Talking to Majalla, another Syrian, whose son was imprisoned in Damascus in 2012, called on international human rights organizations to prosecute the Assad regime for committing heinous crimes. Since the start of the war, the Syrian regime has been accused of violating human rights, from torture in prisons, to rape and sexual assaults, and even extrajudicial executions.
For his part, a Syrian human rights defender said, “The videos are not new, but old. They have been around for years being held by the person who filmed them. However, the journalistic investigation took years, and that is why they were only recently published.”
Decree Issue to Divert Attention from Tadamon Massacre
Fadel Abdul Ghany, chairman of the Syrian Network for Human Rights, explained to Majalla that “the amnesty recently issued by the regime comes to divert attention from the Tadamon massacre and other videos. It is useless, however, as 132,000 detainees are currently languishing in the regime’s prisons.”
He added that “the decree includes limited numbers of prisoners because some detainees are subject to dozens of charges. For example, if a detainee was entitled to the amnesty over a mentioned charge, he would still have several other charges that are not covered by the amnesty. Accordingly, he would remain behind bars.”
Abdul Ghany underlined that “the regime is trying to divert attention from the videos convicting it. As a result, pro-regime media outlets circulated reports of an assassination attempt. All these attempts aimed to turn the page of the Tadamon massacre and other videos documenting violations that not only include killing, but also rape, looting of property and other patterns of human rights violations.”
Amnesty will not Include Prisoners of Conscience and Political Prisoners
He stressed that “the amnesty decree has not yet been applied in order to find out the number of those included. However, I believe that it will not include prisoners of conscience and political prisoners. Only one batch was released from Saydanaya Military Prison, but the numbers were very limited.”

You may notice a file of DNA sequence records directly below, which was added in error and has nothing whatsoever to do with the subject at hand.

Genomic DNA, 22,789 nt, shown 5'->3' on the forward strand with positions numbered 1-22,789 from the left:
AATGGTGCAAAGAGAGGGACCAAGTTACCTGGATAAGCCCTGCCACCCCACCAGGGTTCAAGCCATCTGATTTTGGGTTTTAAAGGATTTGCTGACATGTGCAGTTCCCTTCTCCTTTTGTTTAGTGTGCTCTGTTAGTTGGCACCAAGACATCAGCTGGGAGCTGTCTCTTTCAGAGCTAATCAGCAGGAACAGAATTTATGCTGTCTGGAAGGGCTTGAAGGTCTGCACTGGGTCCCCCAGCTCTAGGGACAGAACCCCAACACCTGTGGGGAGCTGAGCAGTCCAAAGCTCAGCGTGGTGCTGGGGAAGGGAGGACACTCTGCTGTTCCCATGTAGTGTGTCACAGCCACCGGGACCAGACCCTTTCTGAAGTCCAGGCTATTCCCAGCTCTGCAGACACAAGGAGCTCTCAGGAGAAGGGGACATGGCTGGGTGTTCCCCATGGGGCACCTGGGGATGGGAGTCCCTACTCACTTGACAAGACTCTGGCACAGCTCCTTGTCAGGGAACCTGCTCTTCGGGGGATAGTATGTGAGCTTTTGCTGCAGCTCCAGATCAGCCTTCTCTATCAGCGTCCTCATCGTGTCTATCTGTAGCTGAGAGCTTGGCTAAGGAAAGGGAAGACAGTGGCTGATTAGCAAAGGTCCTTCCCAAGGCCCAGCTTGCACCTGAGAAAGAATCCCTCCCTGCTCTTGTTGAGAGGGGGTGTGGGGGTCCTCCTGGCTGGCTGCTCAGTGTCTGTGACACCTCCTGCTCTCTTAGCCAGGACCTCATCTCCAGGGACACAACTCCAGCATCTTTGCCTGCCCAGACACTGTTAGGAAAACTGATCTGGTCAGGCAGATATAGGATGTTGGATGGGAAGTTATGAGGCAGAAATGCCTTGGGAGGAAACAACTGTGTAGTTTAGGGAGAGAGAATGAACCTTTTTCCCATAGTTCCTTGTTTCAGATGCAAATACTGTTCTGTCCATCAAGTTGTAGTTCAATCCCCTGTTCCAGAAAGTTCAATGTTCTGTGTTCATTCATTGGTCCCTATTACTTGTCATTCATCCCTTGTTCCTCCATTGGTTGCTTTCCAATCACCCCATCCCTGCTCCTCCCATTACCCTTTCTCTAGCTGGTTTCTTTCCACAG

He pointed out that “large numbers of prisoners will not be covered by the amnesty because there are those who have been detained for years and have not been tried in the first place. These also amount to huge numbers.”
He considered that “these videos put great pressure on the regime, especially since such videos have not been published for a long time. We have seen their impact and resonance with regime supporters as well, and the US State Department has had its say on them. This means that other countries will act on these videos, in addition to the United Nations and the International Commission of Inquiry on the Syrian Arab Republic.”
Tadamon Massacre Exerts Pressure on Assad
Abdul Ghany indicated that “the video clips will receive great attention and accordingly will be in the spotlight. We, at the Syrian Network for Human Rights are working to identify the victims' identities, and we will be issuing a special report about them.”
He stressed that “hundreds of those forcibly disappeared by the regime may be among those who appeared in the videos documenting their killing. Accordingly, there are fears about the fate of hundreds of detainees in the Tadamon suburb and tens of thousands arrested by the regime and its Shabiha, especially since large numbers of Shabiha have their own means of getting rid of detainees’ corpses, such as incineration for example.”
Decree is Ambiguous and the Prosecution will Manipulate It